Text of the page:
Hosanna

One of the most biblically sound pastors I know John Piper who's mission is "to spread a passion for the supremacy of God in all things for the joy of all peoples, through Jesus Christ" shares a thought about the words we sing and what they mean. This was said before a service one sunday morning.  This was in 1983... its 2010 and God is still the same all powerful God. He is still moving hearts with music... Here's what he said.

"I know one of the concerns of the children's music ministry is that the children understand what they are singing and that they mean it. And I share that concern for our people. In a moment the choir will sing a song called, "Hosanna, Hosanna!" And after that we all will sing a song which begins: "Hosanna in the highest!" So I want to give a little lesson in Greek and Hebrew to make sure we all know what the New Testament means when it says in three different places, "Hosanna to the Son of David!" (Mt. 21:9,15), or "Hosanna in the highest!" (Mk. 11:9,10), or simply, "Hosanna!" (John 12:13).

You all know that the New Testament was first written in Greek and the Old Testament was first written in Hebrew. Wherever the word "hosanna" occurs in the New Testament do you know what the Greek word is? Right! It's "hosanna." All the English translators did was use English letters (h-o-s-a-n-n-a) to make the sound of a Greek word.

But if you look in a Greek dictionary to find what it means, you know what you find? You find that it is really not originally a Greek word after all. The men who wrote the New Testament in Greek did the same thing to a Hebrew word that our English translators did to the Greek word: they just used Greek letters to make the sound of a Hebrew phrase. I know this sounds sort of complicated. But it's really not. Our English word "hosanna" comes from a Greek word "hosanna" which comes from a Hebrew phrase hoshiya na.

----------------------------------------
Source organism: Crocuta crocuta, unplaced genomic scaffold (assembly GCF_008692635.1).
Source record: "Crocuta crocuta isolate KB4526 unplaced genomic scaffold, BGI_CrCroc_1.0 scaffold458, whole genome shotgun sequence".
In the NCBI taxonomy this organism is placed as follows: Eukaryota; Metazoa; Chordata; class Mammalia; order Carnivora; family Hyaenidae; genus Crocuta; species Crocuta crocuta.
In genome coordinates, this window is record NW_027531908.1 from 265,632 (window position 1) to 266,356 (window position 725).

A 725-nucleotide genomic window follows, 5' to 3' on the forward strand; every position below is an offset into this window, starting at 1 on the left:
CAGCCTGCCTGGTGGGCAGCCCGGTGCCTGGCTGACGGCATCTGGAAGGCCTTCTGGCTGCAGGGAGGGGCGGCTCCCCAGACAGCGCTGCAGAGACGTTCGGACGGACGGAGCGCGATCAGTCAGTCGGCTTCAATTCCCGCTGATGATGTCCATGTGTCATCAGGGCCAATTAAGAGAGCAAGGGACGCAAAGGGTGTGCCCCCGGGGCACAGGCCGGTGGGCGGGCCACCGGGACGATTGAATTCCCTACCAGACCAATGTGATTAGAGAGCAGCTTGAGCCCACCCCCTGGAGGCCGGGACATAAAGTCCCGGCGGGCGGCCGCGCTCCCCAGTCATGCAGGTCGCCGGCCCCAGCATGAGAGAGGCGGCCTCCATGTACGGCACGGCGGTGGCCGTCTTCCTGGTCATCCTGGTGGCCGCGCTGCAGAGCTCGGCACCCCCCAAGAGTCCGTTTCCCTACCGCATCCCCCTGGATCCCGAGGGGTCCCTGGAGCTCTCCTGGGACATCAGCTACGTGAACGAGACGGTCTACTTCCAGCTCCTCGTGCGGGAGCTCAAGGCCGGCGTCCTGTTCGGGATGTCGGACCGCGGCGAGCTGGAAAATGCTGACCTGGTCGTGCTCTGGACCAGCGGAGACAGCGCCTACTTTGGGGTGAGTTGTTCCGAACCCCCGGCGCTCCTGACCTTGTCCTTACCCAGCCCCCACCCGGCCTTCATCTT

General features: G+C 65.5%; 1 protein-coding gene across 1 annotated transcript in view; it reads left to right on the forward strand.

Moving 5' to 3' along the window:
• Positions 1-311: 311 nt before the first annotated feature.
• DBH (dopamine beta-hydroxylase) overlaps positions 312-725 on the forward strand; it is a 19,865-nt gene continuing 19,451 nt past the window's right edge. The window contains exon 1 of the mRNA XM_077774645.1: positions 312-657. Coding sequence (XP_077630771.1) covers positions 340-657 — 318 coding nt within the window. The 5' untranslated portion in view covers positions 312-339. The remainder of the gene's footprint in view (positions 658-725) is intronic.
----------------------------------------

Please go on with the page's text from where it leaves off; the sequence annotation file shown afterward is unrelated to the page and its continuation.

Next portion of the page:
And that Hebrew phrase is found one solitary place in the whole Old Testament, Psalm 118:25, where it means, "Save, please!" It is a cry to God for help. Like when somebody pushes out off the diving board before you can swim and you come up hollering: "Help, save me" … "Hoshiya na!"

But something happened to that phrase, hoshiya na. The meaning changed over the years. In the psalm it was immediately followed by the exclamation: "Blessed is he who comes in the name of the Lord!" The cry for help, hoshiya na, was answered almost before it came out of the psalmist's mouth. And over the centuries the phrase hoshiya na stopped being a cry for help in the ordinary language of the Jews. Instead it became a shout of hope and exultation. It used to mean, "Save, please!" But gradually it came to mean, "Salvation! Salvation! Salvation has come!" It used to be what you would say when you fell off the diving board. But it came to be what you would say when you see the lifeguard coming to save you! It is the bubbling over of a heart that sees hope and joy and salvation on the way and can't keep it in.

So "Hosanna!" means, "Hooray for salvation! It's coming! It's here! Salvation! Salvation!"

And "Hosanna to the Son of David!" means, "The Son of David is our salvation! Hooray for the king! Salvation belongs to the king!"

And "Hosanna in the highest!" means, "Let all the angels in heaven join the song of praise. Salvation! Salvation! Let the highest heaven sing the song!"

- John Piper

          I was inspired when I read this to always be very intentional when I sing and when I lead others in song. There is such truth in the words we sing and when we begin to play on the emotions of people it is important that we are saturated in the word of God and not of our own words. It's easy to fall into the trap but I pray I would press forth and begin to be more fierce for the Lord than ever especially when leading worship.

-Ashley

Leave a comment

    Add comment